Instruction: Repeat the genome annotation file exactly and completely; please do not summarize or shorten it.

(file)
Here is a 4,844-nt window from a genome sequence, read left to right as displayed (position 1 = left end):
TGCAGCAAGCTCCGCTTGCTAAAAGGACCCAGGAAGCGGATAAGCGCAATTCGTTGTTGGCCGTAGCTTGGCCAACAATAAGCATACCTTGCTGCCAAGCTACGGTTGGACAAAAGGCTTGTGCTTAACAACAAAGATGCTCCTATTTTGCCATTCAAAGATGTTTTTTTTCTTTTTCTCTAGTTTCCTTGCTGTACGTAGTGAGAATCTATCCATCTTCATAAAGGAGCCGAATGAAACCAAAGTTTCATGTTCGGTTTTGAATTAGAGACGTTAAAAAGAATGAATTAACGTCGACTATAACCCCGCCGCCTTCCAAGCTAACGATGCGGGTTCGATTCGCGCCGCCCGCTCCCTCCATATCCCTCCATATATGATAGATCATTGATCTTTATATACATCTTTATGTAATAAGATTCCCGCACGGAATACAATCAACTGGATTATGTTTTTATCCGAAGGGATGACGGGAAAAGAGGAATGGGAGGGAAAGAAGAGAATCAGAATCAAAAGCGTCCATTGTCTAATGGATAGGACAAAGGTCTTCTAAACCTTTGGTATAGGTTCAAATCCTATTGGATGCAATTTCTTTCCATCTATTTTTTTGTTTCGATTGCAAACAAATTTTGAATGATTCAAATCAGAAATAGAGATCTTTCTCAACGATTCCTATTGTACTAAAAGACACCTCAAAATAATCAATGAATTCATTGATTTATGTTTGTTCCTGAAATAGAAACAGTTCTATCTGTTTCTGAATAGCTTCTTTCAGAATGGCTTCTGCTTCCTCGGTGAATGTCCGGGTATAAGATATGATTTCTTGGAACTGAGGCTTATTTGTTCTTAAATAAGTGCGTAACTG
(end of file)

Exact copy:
Here is a 4,844-nt window from a genome sequence, read left to right as displayed (position 1 = left end):
TGCAGCAAGCTCCGCTTGCTAAAAGGACCCAGGAAGCGGATAAGCGCAATTCGTTGTTGGCCGTAGCTTGGCCAACAATAAGCATACCTTGCTGCCAAGCTACGGTTGGACAAAAGGCTTGTGCTTAACAACAAAGATGCTCCTATTTTGCCATTCAAAGATGTTTTTTTTCTTTTTCTCTAGTTTCCTTGCTGTACGTAGTGAGAATCTATCCATCTTCATAAAGGAGCCGAATGAAACCAAAGTTTCATGTTCGGTTTTGAATTAGAGACGTTAAAAAGAATGAATTAACGTCGACTATAACCCCGCCGCCTTCCAAGCTAACGATGCGGGTTCGATTCGCGCCGCCCGCTCCCTCCATATCCCTCCATATATGATAGATCATTGATCTTTATATACATCTTTATGTAATAAGATTCCCGCACGGAATACAATCAACTGGATTATGTTTTTATCCGAAGGGATGACGGGAAAAGAGGAATGGGAGGGAAAGAAGAGAATCAGAATCAAAAGCGTCCATTGTCTAATGGATAGGACAAAGGTCTTCTAAACCTTTGGTATAGGTTCAAATCCTATTGGATGCAATTTCTTTCCATCTATTTTTTTGTTTCGATTGCAAACAAATTTTGAATGATTCAAATCAGAAATAGAGATCTTTCTCAACGATTCCTATTGTACTAAAAGACACCTCAAAATAATCAATGAATTCATTGATTTATGTTTGTTCCTGAAATAGAAACAGTTCTATCTGTTTCTGAATAGCTTCTTTCAGAATGGCTTCTGCTTCCTCGGTGAATGTCCGGGTATAAGATATGATTTCTTGGAACTGAGGCTTATTTGTTCTTAAATAAGTGCGTAACTG